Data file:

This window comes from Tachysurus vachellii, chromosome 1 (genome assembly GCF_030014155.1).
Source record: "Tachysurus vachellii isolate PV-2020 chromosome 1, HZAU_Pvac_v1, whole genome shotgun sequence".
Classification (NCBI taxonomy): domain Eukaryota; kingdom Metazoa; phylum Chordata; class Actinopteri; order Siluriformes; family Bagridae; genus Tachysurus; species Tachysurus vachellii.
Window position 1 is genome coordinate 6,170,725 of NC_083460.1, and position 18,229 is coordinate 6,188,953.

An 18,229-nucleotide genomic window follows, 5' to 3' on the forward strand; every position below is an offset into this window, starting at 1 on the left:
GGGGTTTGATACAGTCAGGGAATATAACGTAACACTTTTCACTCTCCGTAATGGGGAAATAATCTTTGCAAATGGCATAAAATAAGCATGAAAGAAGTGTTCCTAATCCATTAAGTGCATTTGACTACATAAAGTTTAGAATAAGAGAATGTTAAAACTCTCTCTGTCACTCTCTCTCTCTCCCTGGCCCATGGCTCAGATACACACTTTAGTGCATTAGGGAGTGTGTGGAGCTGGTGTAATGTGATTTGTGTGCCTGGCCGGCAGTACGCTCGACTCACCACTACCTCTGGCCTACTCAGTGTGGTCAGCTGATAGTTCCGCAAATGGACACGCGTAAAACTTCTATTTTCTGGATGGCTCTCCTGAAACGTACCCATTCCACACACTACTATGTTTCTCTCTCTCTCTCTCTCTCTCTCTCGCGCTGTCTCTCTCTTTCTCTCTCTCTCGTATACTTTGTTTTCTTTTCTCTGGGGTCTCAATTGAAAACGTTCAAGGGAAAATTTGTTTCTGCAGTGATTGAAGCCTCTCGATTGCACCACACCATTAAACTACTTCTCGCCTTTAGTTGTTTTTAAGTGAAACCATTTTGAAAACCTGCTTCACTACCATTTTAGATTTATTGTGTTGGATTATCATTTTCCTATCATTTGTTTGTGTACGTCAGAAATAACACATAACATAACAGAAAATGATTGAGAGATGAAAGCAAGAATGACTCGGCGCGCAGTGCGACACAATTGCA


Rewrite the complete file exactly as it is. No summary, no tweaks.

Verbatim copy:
This window comes from Tachysurus vachellii, chromosome 1 (genome assembly GCF_030014155.1).
Source record: "Tachysurus vachellii isolate PV-2020 chromosome 1, HZAU_Pvac_v1, whole genome shotgun sequence".
Classification (NCBI taxonomy): domain Eukaryota; kingdom Metazoa; phylum Chordata; class Actinopteri; order Siluriformes; family Bagridae; genus Tachysurus; species Tachysurus vachellii.
Window position 1 is genome coordinate 6,170,725 of NC_083460.1, and position 18,229 is coordinate 6,188,953.

An 18,229-nucleotide genomic window follows, 5' to 3' on the forward strand; every position below is an offset into this window, starting at 1 on the left:
GGGGTTTGATACAGTCAGGGAATATAACGTAACACTTTTCACTCTCCGTAATGGGGAAATAATCTTTGCAAATGGCATAAAATAAGCATGAAAGAAGTGTTCCTAATCCATTAAGTGCATTTGACTACATAAAGTTTAGAATAAGAGAATGTTAAAACTCTCTCTGTCACTCTCTCTCTCTCCCTGGCCCATGGCTCAGATACACACTTTAGTGCATTAGGGAGTGTGTGGAGCTGGTGTAATGTGATTTGTGTGCCTGGCCGGCAGTACGCTCGACTCACCACTACCTCTGGCCTACTCAGTGTGGTCAGCTGATAGTTCCGCAAATGGACACGCGTAAAACTTCTATTTTCTGGATGGCTCTCCTGAAACGTACCCATTCCACACACTACTATGTTTCTCTCTCTCTCTCTCTCTCTCTCTCGCGCTGTCTCTCTCTTTCTCTCTCTCTCGTATACTTTGTTTTCTTTTCTCTGGGGTCTCAATTGAAAACGTTCAAGGGAAAATTTGTTTCTGCAGTGATTGAAGCCTCTCGATTGCACCACACCATTAAACTACTTCTCGCCTTTAGTTGTTTTTAAGTGAAACCATTTTGAAAACCTGCTTCACTACCATTTTAGATTTATTGTGTTGGATTATCATTTTCCTATCATTTGTTTGTGTACGTCAGAAATAACACATAACATAACAGAAAATGATTGAGAGATGAAAGCAAGAATGACTCGGCGCGCAGTGCGACACAATTGCA